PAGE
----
There are vast numbers of viruses in our world, and some of them, called bacteriophages, only infect bacteria. These phages were considered and tested as a therapeutic long ago, but after the introduction of antibiotics, they were left behind. Now researchers and clinicians are once again investigating their usefulness as many antibiotics become less effective in the face of antibiotic-resistant bacteria. Learn more from the video.
Phages were used to successfully treat a severe multidrug-resistant infection in 2017 in San Diego. In 2018, the University of California San Diego opened a phage therapy center. Last year, a cystic fibrosis (CF) patient was treated with phage therapy after they received a lung transplant subsequently developed a bacterial lung infection.
Graham Hatfull, a Howard Hughes Medical Institute (HHMI) Professor at the University of Pittsburgh was contacted by a colleague that knew about two cases in which CF patients were battling chronic Mycobacterium infections. For both patients, a complicated search had to be performed to find the phage that was suited to combat their infection.
"These bugs didn't respond to antibiotics," Hatfull said. "They're highly drug-resistant strains of bacteria. These really are severe, life-threatening infections." But Hatfull has amassed a huge collection of bacteriophages, and while he had not set out to use any of them therapeutically, his team responded to the call and found some candidate phages. For one patient, sadly, their discovery came too late. The other patient was treated with a cocktail of phages that had been tested for safety, twice every day for six weeks. Most signs of the infection disappeared. The infection has not indicated that it's becoming resistant to the treatment either.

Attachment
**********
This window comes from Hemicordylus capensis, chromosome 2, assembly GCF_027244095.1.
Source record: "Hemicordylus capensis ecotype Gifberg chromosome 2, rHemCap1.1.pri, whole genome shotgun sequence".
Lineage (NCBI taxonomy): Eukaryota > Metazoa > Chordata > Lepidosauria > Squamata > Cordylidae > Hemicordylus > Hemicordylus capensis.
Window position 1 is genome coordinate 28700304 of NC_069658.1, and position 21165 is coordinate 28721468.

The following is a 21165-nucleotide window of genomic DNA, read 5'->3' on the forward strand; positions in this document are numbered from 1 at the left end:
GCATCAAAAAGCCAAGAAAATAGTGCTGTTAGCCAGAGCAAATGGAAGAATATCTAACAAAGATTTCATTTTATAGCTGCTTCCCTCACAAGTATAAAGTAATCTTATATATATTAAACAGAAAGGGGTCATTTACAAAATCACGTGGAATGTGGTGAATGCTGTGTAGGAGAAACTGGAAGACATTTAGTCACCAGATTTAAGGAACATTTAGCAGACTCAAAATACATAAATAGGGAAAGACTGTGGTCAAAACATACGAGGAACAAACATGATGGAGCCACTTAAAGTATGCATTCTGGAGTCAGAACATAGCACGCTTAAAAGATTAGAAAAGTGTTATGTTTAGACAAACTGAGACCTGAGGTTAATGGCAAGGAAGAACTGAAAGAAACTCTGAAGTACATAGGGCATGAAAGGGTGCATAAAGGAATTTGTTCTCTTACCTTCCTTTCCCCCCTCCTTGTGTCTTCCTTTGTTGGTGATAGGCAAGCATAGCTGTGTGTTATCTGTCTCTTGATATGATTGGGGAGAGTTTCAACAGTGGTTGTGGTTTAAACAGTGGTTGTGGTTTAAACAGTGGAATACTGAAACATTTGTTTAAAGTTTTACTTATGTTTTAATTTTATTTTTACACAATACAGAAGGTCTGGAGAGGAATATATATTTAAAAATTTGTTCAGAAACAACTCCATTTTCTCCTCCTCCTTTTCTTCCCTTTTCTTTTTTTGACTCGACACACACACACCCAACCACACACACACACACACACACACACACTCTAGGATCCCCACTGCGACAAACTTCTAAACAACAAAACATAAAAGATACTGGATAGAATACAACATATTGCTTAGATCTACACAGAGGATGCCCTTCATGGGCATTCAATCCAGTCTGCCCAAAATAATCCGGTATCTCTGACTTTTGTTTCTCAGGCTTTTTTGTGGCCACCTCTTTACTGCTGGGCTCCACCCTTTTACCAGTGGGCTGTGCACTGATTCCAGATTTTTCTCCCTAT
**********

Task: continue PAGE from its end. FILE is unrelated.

"We're sort of in uncharted territory," Hatfull added. The case is straightforward, however. "We purified the phages, we gave them to the patient, and the patient got better.”
Currently, there is no framework for characterizing phages as therapeutics. They still remain in the realm of experimental therapies, and work will have to be done to make them more acceptable. We may find the need to develop novel therapeutics for antibiotic-resistant drugs pressing enough to act quickly, however.
It’s also worth noting that phages have an as-yet-undetermined impact on the bacterial community in the gastrointestinal tract, the gut microbiome, which is gaining recognition as a powerful influencer of health.
Recent work by University of Montana (UM) researchers has investigated the impact of the Pf bacteriophage on a bacterium that causes multi-drug resistant infection, Pseudomonas aeruginosa. “..we asked ourselves if it was possible that these Pf bacteriophages interacted directly with the human immune system," said Patrick Secor, an assistant professor at UM who was a co-author on the study, which was reported in Science.
The work revealed that the phage was found more often in older, chronic wounds. The phage also triggered an immune response. The study authors suggested that a vaccine against these phages could help stop the bacterial infection, and that other pathogenic bacteria may also be assisted in creating persistent infection by phages.